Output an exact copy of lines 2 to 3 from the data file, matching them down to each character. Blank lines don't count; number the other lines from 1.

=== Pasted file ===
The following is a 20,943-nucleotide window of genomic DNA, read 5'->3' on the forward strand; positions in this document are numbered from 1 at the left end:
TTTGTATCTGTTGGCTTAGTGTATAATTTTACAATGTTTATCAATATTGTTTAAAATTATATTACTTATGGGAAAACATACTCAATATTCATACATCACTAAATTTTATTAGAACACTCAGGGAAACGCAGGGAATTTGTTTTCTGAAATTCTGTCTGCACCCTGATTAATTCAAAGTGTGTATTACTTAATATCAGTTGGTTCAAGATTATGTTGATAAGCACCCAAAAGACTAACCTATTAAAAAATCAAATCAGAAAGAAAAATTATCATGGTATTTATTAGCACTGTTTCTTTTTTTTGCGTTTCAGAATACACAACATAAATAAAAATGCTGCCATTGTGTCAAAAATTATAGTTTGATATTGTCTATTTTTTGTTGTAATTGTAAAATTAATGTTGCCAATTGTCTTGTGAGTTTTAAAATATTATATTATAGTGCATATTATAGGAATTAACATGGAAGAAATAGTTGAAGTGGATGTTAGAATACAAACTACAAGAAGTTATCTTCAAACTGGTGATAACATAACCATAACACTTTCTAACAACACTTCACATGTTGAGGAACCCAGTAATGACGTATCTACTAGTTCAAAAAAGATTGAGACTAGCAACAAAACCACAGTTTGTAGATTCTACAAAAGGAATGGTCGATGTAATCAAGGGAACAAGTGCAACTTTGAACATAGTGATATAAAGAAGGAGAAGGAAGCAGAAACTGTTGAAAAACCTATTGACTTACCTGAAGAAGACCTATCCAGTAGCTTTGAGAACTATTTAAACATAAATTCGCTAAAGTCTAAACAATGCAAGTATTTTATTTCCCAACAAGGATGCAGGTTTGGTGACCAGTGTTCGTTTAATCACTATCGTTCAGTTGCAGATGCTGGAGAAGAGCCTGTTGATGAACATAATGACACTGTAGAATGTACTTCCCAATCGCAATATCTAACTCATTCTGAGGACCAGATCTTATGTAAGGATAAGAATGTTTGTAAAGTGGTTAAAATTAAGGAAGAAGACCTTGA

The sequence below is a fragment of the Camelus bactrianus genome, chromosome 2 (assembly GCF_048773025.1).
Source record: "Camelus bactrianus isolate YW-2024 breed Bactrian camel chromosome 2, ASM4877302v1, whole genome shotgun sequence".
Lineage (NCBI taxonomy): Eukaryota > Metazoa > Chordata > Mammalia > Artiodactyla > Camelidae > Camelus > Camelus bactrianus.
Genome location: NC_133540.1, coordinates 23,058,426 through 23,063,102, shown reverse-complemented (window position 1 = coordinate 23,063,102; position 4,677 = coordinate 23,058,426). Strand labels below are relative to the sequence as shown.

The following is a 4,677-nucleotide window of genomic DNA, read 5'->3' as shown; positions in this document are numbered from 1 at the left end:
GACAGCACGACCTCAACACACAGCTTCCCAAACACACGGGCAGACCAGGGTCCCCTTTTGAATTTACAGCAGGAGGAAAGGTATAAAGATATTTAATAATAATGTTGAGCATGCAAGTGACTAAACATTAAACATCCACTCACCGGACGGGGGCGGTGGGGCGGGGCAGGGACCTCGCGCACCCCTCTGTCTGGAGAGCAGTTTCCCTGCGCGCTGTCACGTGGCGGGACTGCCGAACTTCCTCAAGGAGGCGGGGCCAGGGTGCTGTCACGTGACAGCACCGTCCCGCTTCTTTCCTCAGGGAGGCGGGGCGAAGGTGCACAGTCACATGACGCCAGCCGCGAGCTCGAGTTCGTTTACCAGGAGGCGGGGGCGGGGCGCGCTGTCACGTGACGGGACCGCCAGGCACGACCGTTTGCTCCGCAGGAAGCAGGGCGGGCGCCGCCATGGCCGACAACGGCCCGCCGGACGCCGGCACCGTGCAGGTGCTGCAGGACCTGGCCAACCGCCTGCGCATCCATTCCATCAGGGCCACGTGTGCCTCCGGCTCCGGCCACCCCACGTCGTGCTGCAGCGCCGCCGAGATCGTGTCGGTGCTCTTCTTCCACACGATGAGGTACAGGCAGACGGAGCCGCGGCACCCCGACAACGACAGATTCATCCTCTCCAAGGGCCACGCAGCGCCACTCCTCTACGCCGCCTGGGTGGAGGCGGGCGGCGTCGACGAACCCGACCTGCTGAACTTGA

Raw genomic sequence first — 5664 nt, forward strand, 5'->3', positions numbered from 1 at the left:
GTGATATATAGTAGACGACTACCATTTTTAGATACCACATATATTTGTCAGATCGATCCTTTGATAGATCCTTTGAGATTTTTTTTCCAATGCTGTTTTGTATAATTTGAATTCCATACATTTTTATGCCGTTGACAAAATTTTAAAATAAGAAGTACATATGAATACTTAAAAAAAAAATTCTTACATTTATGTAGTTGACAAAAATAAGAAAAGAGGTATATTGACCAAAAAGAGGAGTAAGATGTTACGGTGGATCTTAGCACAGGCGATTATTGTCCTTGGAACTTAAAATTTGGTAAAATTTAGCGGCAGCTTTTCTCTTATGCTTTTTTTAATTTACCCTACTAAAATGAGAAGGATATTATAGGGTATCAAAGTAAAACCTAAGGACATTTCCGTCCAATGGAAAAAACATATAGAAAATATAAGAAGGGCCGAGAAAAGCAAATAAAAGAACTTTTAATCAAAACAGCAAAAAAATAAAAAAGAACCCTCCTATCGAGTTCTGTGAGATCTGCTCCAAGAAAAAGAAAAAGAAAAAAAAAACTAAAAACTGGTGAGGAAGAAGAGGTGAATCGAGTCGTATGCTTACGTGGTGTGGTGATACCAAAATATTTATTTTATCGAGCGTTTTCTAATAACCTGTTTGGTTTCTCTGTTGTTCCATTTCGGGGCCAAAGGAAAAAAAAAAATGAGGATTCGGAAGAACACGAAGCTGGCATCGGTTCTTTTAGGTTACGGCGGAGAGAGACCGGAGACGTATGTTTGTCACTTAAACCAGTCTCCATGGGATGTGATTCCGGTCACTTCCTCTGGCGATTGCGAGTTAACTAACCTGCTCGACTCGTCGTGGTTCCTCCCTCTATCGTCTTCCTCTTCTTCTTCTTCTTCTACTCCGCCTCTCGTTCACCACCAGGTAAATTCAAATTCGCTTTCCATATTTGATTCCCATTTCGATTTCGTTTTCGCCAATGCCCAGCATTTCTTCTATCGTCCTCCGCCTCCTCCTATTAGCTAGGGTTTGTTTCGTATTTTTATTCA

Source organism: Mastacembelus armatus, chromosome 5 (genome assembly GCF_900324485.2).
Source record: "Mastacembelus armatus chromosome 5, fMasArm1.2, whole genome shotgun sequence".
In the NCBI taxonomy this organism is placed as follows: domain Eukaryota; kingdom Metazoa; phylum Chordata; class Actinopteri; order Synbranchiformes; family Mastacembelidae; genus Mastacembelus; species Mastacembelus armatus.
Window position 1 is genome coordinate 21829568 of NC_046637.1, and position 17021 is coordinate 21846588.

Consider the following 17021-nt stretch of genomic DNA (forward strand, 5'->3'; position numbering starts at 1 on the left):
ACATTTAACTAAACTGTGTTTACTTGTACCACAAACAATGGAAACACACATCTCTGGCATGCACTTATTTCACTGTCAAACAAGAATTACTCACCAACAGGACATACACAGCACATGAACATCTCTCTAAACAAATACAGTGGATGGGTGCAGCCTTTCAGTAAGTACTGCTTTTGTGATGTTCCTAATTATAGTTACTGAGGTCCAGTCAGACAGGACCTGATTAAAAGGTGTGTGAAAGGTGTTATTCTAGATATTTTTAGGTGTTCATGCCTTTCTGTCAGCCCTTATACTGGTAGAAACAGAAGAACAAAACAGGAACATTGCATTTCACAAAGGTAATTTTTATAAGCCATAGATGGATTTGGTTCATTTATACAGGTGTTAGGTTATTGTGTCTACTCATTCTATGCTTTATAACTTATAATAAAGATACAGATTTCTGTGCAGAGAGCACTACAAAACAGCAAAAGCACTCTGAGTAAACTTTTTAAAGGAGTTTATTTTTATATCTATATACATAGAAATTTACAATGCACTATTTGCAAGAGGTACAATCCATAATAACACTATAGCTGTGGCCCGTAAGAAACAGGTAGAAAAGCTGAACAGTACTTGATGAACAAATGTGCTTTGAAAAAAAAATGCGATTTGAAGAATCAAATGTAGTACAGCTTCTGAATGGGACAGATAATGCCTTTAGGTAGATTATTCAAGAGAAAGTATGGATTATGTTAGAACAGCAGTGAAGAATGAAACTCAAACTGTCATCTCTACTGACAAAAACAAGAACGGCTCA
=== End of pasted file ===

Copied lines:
TTTGTATCTGTTGGCTTAGTGTATAATTTTACAATGTTTATCAATATTGTTTAAAATTATATTACTTATGGGAAAACATACTCAATATTCATACATCACTAAATTTTATTAGAACACTCAGGGAAACGCAGGGAATTTGTTTTCTGAAATTCTGTCTGCACCCTGATTAATTCAAAGTGTGTATTACTTAATATCAGTTGGTTCAAGATTATGTTGATAAGCACCCAAAAGACTAACCTATTAAAAAATCAAATCAGAAAGAAAAATTATCATGGTATTTATTAGCACTGTTTCTTTTTTTTGCGTTTCAGAATACACAACATAAATAAAAATGCTGCCATTGTGTCAAAAATTATAGTTTGATATTGTCTATTTTTTGTTGTAATTGTAAAATTAATGTTGCCAATTGTCTTGTGAGTTTTAAAATATTATATTATAGTGCATATTATAGGAATTAACATGGAAGAAATAGTTGAAGTGGATGTTAGAATACAAACTACAAGAAGTTATCTTCAAACTGGTGATAACATAACCATAACACTTTCTAACAACACTTCACATGTTGAGGAACCCAGTAATGACGTATCTACTAGTTCAAAAAAGATTGAGACTAGCAACAAAACCACAGTTTGTAGATTCTACAAAAGGAATGGTCGATGTAATCAAGGGAACAAGTGCAACTTTGAACATAGTGATATAAAGAAGGAGAAGGAAGCAGAAACTGTTGAAAAACCTATTGACTTACCTGAAGAAGACCTATCCAGTAGCTTTGAGAACTATTTAAACATAAATTCGCTAAAGTCTAAACAATGCAAGTATTTTATTTCCCAACAAGGATGCAGGTTTGGTGACCAGTGTTCGTTTAATCACTATCGTTCAGTTGCAGATGCTGGAGAAGAGCCTGTTGATGAACATAATGACACTGTAGAATGTACTTCCCAATCGCAATATCTAACTCATTCTGAGGACCAGATCTTATGTAAGGATAAGAATGTTTGTAAAGTGGTTAAAATTAAGGAAGAAGACCTTGA

The sequence below is a fragment of the Camelus bactrianus genome, chromosome 2 (assembly GCF_048773025.1).